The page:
The journal entry examples from general ledger accounts can be used for manual accounting systems or put into accounting software such as QuickBooks.
- Journal Entry Example One
Suppose Company A sells $100.00 worth of goods to a customer with a 10% sales tax. The journal entry would look like this:
|Sales Tax Payable||$10.00|
In this case, the customer buys $100 of products from Company A, which collected $10 of sales tax. The company received $110 from the customer. The money is placed in the Cash account or Accounts Receivable, depending on how the customer paid.
Here’s how it breaks down:
- You debit assets to increase them, meaning that you increase Cash/Accounts Receivables when you make the sale;
- You credit revenue and liability accounts to increase them, meaning you increase the Sales Revenue account with the total sale minus sales taxes. The sales tax goes into the Sales Tax Payable account.
Company A remits the collected sales tax to the appropriate government body at the end of the month, completing their role in the process.
- Journal Entry Example Two
|3/16||Sales Tax Payable||$500.00|
In this example, Company A filled out a sales tax remittance form to itemize the sales and sales tax for the month. The company sent the government the collected sales tax recorded in the account, including the initial $10 from the first example.
Sales Tax Accounting Method #2
Some small business owners choose not to separate sales tax and revenue or are unable to do it. If that happens, you need an extra journal entry to move the sales taxes from the Sales Revenue into the sales tax payable account. Here’s what that looks like:
- When you sell the product
- When you determine the owed sales tax
|Sales Tax Payable||$10.00|
As with the first method, when it’s time to remit the collected tax or file the sales tax to the government, you make another journal entry. It represents taking the money out of the sales tax payable account and decreasing cash to balance the books.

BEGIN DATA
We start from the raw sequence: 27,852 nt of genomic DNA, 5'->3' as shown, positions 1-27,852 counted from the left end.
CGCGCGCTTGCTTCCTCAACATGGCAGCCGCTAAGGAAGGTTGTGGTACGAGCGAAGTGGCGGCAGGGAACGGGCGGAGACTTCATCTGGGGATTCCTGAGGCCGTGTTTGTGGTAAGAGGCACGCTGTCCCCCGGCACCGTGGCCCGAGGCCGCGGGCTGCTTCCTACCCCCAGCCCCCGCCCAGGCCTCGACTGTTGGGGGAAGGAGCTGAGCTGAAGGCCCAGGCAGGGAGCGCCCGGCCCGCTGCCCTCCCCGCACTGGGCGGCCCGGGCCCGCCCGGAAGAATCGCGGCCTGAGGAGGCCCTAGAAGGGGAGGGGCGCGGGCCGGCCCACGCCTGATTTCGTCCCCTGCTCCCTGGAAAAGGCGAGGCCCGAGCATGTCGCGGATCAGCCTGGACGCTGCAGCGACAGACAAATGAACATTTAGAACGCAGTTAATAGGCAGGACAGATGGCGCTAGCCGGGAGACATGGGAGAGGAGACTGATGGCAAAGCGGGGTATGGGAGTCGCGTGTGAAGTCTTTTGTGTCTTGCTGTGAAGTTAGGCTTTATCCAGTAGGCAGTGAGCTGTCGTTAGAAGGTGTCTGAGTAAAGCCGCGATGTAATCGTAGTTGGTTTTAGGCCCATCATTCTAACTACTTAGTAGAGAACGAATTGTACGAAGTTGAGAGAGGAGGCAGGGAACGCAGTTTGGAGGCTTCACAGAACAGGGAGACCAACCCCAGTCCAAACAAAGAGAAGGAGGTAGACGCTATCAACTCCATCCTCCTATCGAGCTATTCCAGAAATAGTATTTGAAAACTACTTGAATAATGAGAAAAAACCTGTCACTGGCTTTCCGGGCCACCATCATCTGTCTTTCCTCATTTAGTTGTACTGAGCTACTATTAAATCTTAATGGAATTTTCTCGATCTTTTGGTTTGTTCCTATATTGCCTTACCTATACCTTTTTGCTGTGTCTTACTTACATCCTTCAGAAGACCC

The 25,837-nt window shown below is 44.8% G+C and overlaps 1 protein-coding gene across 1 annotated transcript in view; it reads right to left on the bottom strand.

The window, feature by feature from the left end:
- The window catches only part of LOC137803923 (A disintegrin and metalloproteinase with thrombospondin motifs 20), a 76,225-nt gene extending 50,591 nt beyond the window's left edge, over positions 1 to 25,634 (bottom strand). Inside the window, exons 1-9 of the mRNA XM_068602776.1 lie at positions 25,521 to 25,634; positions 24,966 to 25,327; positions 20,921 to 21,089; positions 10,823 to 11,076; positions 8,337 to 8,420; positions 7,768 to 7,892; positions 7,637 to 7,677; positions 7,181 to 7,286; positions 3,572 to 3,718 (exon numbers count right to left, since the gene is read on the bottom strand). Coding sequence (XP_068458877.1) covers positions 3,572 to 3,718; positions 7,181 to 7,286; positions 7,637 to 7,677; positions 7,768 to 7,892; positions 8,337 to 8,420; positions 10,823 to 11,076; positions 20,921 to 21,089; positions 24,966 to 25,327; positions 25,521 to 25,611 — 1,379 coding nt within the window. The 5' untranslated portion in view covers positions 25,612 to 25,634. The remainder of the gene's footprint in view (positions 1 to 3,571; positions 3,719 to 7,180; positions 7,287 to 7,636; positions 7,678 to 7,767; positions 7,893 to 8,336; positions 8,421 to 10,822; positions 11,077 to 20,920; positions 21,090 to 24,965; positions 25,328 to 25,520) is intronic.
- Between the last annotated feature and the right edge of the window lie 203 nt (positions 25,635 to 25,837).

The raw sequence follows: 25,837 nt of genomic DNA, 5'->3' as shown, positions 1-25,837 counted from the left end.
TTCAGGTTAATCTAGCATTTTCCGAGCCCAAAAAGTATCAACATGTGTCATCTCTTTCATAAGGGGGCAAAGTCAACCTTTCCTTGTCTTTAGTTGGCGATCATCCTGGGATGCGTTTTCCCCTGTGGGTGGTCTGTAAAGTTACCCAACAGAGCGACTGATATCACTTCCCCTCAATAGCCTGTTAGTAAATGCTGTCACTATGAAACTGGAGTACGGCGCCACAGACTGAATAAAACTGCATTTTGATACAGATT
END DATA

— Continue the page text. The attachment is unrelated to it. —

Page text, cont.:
What Type of Account is a Sales Tax Payable Account?
Sales tax taken from customers becomes a liability for the business when collected. The Sales Tax Payable account is a liability account on the balance sheet used to keep track of collected sales tax taken from customers. The business holds the money and is liable for remitting it to the government.
Given that different states have different tax rates and apply sales tax to different goods and services, you should start by determining where sales tax applies to your inventory. What do you offer that needs sales tax added to it? From there, calculate the sales tax rate, check for any exemptions, and collect sales tax as appropriate to pay the state.
Sales tax is applied to certain purchases according to the local and state government. Businesses collect sales tax on behalf of the government and then remit the money at an appropriate time. Ensure your business properly accounts for sales tax and makes timely payments to stay out of financial trouble.